Research group Asghar Muhammad
INFECTIONS AND AGEING BIOLOGY
Asghar Muhammad (Principal Investigator, Group leader)
Recovery from an infection is not always complete, and survivors might suffer some long-term health consequences especially in case of chronic asymptomatic or repeated infections. One of the fundamental question in biomedicine is, how infectious diseases affect the host? How seemingly mild chronic and repeated infections impact on the body and how such impact eventually lead to a hidden long-term devastating outcome for the host.
Our legacy consists of DNA that is packed in chromosomes. When cells divide, the inheritance is copied, but for each cell division, the ends of the DNA threads get shorter. The so-called telomers are shortened which leads us to age. I have previously shown that chronic asymptomatic malaria infections reduce lifespan in birds, mediated through accelerated telomere shortening that occurs in many body tissues (Asghar et al. Science 2015). Furthermore, in a recent traveler study at Karolinska University Hospital, we show that malaria infection accelerates cellular ageing in human (Asghar et al. Aging Cell, 2018). However, our knowledge is limited about the underlaying cellular mechanisms that leads to such long-term hidden consequences.
My lab is searching for novel targets beyond state of the art research by targeting cellular aging rather to target classical infiltrated cells and inflammatory molecules to understand such cellular mechanisms that mediate the long term hidden cost of infection. We take integrative approaches by combining experimental, epidemiological and cellular studies to explore impact of infectious diseases (HIV, Tuberculosis, Influenza and bacterial infections) on several aging hallmarks in different immune compartments as well as in different body tissues.
The vision of my is to prevent the negative impact of infectious diseases on ageing and thereby increase healthy productive years of human life through research.
I am a senior researcher and Ragnar Söderberg Fellow in Medicine at Department of Medicine. I have received my Master and PhD degree from Lund University Sweden. After my PhD I joined KI as postdoctoral fellow and serve for 4years and appointed as Assistant Professor after completion of my Postdoctoral fellowship.
Aurelie Miglar (PhD student)
During my undergraduate studies in Ecology at the University of Vienna (B.Sc. 2015) my main focus was to study empirical and theoretical host-parasite, and genotype-environment interactions. Pursuing an internship at the University of Gothenburg at the Department of Bioinformatics and Functional genomics introduced me to novel Next-Generation Sequencing (NGS) approaches, helping to provide sophisticated understanding of the genome complexity of the malaria parasite Plasmodium falciparum, with relevance on developing advanced preventive treatment concepts.
Amani Odeh (Post-Doc)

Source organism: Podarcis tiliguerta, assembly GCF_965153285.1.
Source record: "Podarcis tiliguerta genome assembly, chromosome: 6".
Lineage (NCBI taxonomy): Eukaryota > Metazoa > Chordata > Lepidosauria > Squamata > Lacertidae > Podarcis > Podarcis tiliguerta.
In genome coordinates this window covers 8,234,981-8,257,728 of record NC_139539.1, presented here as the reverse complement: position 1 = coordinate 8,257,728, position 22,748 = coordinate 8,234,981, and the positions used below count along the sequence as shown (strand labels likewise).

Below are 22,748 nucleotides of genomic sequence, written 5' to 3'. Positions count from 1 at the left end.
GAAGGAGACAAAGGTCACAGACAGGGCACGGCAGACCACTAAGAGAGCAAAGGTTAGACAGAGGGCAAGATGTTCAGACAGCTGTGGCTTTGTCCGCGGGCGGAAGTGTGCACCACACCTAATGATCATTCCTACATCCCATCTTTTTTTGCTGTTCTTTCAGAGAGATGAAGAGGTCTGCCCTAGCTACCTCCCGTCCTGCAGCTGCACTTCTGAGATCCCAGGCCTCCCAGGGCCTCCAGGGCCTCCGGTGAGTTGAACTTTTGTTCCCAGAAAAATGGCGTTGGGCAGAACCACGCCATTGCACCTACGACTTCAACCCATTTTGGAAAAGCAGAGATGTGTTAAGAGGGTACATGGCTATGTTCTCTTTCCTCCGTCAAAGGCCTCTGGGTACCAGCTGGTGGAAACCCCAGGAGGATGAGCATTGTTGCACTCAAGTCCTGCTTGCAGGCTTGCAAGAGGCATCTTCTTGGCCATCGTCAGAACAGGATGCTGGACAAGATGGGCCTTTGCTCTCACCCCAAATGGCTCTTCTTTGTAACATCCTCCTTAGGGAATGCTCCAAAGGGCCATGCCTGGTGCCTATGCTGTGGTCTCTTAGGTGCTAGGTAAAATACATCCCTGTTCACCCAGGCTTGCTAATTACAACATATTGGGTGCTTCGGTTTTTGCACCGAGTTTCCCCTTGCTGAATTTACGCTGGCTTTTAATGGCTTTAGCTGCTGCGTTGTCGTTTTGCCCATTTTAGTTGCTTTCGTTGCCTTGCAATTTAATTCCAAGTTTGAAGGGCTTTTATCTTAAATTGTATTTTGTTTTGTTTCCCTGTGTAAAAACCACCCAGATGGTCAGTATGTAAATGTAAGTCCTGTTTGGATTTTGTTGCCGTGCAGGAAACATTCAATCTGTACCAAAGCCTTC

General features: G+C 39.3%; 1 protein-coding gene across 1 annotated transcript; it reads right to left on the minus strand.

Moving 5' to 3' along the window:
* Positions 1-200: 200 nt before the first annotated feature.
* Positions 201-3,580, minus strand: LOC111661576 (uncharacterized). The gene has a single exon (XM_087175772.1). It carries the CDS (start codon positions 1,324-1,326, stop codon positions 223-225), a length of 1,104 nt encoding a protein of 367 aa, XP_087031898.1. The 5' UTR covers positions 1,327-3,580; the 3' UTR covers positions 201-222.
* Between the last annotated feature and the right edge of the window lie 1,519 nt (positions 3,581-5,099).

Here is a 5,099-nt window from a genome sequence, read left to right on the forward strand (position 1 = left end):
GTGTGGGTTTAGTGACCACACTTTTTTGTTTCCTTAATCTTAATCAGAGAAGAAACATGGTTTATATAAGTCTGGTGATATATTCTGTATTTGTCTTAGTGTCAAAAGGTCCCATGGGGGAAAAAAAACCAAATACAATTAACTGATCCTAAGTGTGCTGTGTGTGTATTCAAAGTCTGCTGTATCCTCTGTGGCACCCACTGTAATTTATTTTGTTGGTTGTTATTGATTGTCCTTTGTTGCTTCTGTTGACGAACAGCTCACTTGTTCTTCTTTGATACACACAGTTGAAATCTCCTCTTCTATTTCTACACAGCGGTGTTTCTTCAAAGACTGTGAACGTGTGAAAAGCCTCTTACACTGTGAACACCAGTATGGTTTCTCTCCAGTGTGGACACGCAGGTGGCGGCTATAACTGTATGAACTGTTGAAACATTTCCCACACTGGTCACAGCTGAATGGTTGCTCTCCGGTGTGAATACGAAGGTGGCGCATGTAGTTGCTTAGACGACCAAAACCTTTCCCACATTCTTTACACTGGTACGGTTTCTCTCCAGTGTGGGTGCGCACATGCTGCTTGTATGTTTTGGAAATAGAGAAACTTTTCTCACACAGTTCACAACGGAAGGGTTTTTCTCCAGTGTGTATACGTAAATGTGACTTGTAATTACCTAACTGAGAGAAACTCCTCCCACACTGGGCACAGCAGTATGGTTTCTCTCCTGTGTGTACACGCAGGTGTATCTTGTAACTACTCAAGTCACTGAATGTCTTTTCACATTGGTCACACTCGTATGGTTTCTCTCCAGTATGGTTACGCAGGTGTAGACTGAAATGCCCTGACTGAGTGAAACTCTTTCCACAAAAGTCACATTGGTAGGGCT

Through my doctorate studies, my main focus was on Cellular senescence in blind subterranean mole rat Spalax and its role in cancer resistance and longevity at the University of Haifa. Healthy aging in such mammal can be beneficial by preventing chronic inflammatory response and malignant transformation and thus prolong life span. Working on a cancer resistant mammal with a long-life span enlightened me in many aspects, one of is to have a better understanding in the importance of the role of aging in many diseases. And the correlation between healthy aging and overcoming challenging environmental conditions. Multiple infectious diseases can influence/accelerate aging, and our role is to provide knowledge to the field. In our laboratory at KI, Solna we investigate different types of infection such as bacterial, virus and parasite infection and their effect on aging/inflammation.
Selected publications 2015 - 2019
Urothelial cell senescence is not linked with telomere shortening.
Chamorro CI, Asghar M, Ekblad Å, Färnert A, Götherström C, Fossum M
J Tissue Eng Regen Med 2019 Sep;13(9):1518-1527
Cellular aging dynamics after acute malaria infection: A 12-month longitudinal study.
Asghar M, Yman V, Homann MV, Sondén K, Hammar U, Hasselquist D, et al
Aging Cell 2018 02;17(1):
Detection of Malaria Parasites After Treatment in Travelers: A 12-months Longitudinal Study and Statistical Modelling Analysis.
Vafa Homann M, Emami SN, Yman V, Stenström C, Sondén K, Ramström H, et al
EBioMedicine 2017 Nov;25():66-72
Pale and dark morphs of tawny owls show different patterns of telomere dynamics in relation to disease status.
Karell P, Bensch S, Ahola K, Asghar M
Proc. Biol. Sci. 2017 Jul;284(1859):
Parallel telomere shortening in multiple body tissues owing to malaria infection.
Asghar M, Palinauskas V, Zaghdoudi-Allan N, Valkiūnas G, Mukhin A, Platonova E, et al
Proc. Biol. Sci. 2016 Aug;283(1836):
Chronic infection. Hidden costs of infection: chronic malaria accelerates telomere degradation and senescence in wild birds.
Asghar M, Hasselquist D, Hansson B, Zehtindjiev P, Westerdahl H, Bensch S
Science 2015 Jan;347(6220):436-8
Maternal and genetic factors determine early life telomere length.
Asghar M, Bensch S, Tarka M, Hansson B, Hasselquist D
Proc. Biol. Sci. 2015 Jan;282(1799):20142263